Stories of America’s Lawyer-Presidents to be Told in New Museum Exhibit
CHICAGO, Sept. 7, 2004 – Twenty-five of America’s 43 presidents were lawyers. One argued the famous Amistad case of 1841, another volunteered his legal services to fugitive slaves and the Underground Railroad, one argued a landmark U.S. Supreme Court case both before and after his presidency, and one was involved in more than 5,000 cases during his legal career.
Relatively little has been known about the legal careers of America’s lawyer-presidents – until now.
A new exhibit at the American Bar Association Museum of Law, America’s Lawyer Presidents: From Law Office to Oval Office, will explore the legal careers of America’s lawyer-presidents, from John Adams to William Jefferson Clinton, and how their experiences as lawyers shaped their presidencies. The exhibit opens Sept. 20. “While law has been the primary profession of many U.S. presidents, little is known about their legal careers and the important role their legal backgrounds have played in their presidencies,” said ABA President Robert Grey. “This exhibit is the first of its kind to take a look at their fascinating stories.”
According to Museum Director Norman Gross, visitors will have the opportunity to view more than 250 photographs and images, including artifacts such as an indictment by New York Attorney General Martin Van Buren, Franklin Delano Roosevelt’s business card, and a bust and paintings of Abraham Lincoln along with several of his legal documents. There is also an introductory video.
The 3,200 square-foot exhibit is presented chronologically, highlighting the lawyer-presidents of each era:
* “Founding Fathers and Sons” looks at the presidencies of colonial-era lawyers, including John Adams, Thomas Jefferson, James Monroe and John Quincy Adams, and their influence on the founding of our country.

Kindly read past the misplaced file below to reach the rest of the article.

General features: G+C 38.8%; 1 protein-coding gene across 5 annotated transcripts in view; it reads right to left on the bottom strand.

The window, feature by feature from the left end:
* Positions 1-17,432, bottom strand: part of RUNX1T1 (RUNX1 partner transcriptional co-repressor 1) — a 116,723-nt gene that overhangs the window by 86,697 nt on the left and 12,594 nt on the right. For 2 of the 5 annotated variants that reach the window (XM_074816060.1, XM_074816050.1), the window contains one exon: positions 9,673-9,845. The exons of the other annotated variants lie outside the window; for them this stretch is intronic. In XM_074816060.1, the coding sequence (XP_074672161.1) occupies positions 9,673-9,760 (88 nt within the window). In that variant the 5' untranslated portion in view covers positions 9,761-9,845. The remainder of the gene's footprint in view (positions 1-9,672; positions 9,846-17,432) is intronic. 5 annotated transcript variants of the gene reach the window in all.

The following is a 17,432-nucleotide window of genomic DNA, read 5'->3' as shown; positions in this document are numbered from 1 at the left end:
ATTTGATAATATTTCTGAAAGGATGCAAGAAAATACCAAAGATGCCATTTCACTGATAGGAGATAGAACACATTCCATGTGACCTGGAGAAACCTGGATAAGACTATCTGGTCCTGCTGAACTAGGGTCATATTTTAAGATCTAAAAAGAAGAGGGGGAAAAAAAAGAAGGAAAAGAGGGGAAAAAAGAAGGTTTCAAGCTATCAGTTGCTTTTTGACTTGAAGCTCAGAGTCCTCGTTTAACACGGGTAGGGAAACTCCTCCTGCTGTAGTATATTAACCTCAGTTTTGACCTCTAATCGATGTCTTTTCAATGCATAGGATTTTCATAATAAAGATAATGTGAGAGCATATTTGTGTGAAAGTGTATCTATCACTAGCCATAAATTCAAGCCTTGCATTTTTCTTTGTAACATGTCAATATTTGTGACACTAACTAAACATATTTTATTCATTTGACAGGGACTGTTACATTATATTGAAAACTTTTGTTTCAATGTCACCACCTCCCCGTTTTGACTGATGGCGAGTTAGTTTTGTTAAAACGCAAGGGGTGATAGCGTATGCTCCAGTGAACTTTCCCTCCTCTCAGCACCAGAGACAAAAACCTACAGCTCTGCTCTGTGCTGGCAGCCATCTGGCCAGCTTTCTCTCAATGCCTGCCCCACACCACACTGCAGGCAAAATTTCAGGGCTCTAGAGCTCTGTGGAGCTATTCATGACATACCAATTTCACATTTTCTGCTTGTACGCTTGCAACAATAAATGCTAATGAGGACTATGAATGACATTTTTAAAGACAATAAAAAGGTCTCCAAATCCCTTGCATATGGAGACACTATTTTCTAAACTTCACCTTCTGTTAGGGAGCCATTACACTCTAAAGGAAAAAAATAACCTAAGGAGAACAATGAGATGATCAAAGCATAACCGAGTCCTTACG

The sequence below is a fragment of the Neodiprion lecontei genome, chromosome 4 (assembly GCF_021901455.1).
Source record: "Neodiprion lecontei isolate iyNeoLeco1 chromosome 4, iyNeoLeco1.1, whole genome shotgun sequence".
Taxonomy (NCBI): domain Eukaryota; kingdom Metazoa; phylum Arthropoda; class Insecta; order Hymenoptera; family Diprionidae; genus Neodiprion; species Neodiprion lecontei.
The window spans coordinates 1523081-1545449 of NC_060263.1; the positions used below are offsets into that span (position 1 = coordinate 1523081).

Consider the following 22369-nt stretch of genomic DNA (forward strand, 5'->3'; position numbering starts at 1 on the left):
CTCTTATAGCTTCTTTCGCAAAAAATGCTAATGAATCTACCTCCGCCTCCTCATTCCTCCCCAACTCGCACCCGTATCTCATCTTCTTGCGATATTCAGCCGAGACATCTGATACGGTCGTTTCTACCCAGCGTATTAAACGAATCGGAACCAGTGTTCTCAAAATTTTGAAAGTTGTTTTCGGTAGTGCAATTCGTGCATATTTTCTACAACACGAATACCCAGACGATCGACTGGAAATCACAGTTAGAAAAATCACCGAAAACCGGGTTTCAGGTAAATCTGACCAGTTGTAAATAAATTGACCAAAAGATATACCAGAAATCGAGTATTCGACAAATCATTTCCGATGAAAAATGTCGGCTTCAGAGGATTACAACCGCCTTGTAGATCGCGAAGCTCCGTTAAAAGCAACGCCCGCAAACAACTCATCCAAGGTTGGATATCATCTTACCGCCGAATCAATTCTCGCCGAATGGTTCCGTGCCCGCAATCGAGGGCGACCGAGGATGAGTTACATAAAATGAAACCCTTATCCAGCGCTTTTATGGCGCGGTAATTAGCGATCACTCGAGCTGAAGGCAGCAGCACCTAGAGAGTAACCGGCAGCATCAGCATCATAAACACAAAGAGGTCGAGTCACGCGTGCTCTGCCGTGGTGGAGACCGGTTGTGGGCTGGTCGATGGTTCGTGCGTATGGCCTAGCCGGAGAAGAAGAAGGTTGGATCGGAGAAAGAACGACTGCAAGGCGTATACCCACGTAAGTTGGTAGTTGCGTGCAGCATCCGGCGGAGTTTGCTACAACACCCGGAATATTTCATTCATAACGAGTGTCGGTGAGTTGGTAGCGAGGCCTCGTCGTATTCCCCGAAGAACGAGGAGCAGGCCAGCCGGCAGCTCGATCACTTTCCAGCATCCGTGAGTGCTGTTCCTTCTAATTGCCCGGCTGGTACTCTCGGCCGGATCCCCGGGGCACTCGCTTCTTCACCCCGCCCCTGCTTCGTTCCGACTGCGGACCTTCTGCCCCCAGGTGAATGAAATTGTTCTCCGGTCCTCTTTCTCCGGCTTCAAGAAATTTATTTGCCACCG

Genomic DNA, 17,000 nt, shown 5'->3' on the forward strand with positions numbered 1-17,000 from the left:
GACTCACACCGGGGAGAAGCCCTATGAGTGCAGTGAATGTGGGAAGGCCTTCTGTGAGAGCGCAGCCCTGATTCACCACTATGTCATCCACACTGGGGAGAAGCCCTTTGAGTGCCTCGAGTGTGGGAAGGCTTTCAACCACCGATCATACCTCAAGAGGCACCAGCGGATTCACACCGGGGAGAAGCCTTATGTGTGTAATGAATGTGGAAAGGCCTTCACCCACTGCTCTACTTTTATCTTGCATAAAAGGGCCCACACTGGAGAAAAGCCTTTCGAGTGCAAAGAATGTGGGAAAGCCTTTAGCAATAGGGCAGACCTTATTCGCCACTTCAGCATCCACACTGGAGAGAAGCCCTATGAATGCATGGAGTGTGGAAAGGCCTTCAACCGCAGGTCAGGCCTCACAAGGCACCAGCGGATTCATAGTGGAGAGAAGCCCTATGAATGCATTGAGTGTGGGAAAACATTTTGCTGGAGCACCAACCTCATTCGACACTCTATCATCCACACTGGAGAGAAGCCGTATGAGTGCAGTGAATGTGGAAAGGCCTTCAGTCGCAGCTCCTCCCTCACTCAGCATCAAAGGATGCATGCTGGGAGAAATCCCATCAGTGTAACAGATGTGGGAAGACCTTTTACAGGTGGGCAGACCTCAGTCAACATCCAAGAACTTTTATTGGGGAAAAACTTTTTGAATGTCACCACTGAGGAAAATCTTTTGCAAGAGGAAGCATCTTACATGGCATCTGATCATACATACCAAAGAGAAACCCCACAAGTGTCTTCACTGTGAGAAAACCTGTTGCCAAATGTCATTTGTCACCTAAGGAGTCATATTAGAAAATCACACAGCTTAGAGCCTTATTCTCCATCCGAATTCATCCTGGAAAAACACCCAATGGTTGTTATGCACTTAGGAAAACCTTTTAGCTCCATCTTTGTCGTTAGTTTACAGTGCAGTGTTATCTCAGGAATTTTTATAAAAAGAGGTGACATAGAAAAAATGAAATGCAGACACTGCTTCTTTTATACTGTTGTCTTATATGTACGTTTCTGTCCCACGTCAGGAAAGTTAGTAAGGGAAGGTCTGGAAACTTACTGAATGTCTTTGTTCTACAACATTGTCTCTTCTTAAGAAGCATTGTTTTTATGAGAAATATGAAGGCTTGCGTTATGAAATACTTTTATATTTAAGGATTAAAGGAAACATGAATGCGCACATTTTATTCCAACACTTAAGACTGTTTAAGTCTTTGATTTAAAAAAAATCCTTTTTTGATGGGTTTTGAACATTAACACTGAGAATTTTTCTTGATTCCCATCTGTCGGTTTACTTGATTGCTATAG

* “Antebellum Presidents” examines how the legal careers and presidencies of lawyers Andrew Jackson, Martin Van Buren, John Tyler, James Polk and Millard Fillmore reflected a challenging and critical time in American history.
* “Lawyer Lincoln” highlights how law was a central part of Abraham Lincoln’s life and how it shaped major events during his presidency.
* “Gilded Age Presidents” examines the surprisingly notable legal careers of lawyer-presidents from 1877 to 1901, including Rutherford Hayes, James Garfield, Chester Arthur, Grover Cleveland, Benjamin Harrison and William McKinley.
* “New Century Presidents” explores the diverse experiences of lawyer-presidents in the first half of the 20th century, including William Howard Taft, Woodrow Wilson, Calvin Coolidge and Franklin Delano Roosevelt.
* “The Modern Presidency” features the only three presidents in the last half of the 20th century who were lawyers – Richard Nixon, Gerald Ford and William Clinton.
The Museum of Law, located at 321 N. Clark Street in Chicago, will be open Monday through Friday from 10 a.m. to 4 p.m. beginning Sept. 20. Admission is free. For more information contact Norman Gross at 312/988-5730 or firstname.lastname@example.org.
A 362-page companion book to the exhibit, America’s Lawyer-Presidents: From Law Office to Oval Office, is also available in local bookstores and through the American Bar Association at 800/285-2221 or www.ababooks.org.
The ABA Museum of Law, open since 1996, is the only national museum that focuses on law and legal issues. It is an independent, not-for-profit entity governed by a nine-member board of directors.
With more than 400,000 members, the American Bar Association is the largest voluntary professional membership organization in the world. As the national voice of the legal profession, the ABA works to improve the administration of justice, promotes programs that assist lawyers and judges in their work, accredits law schools, provides continuing legal education, and works to build public understanding around the world of the importance of the rule of law in a democratic society.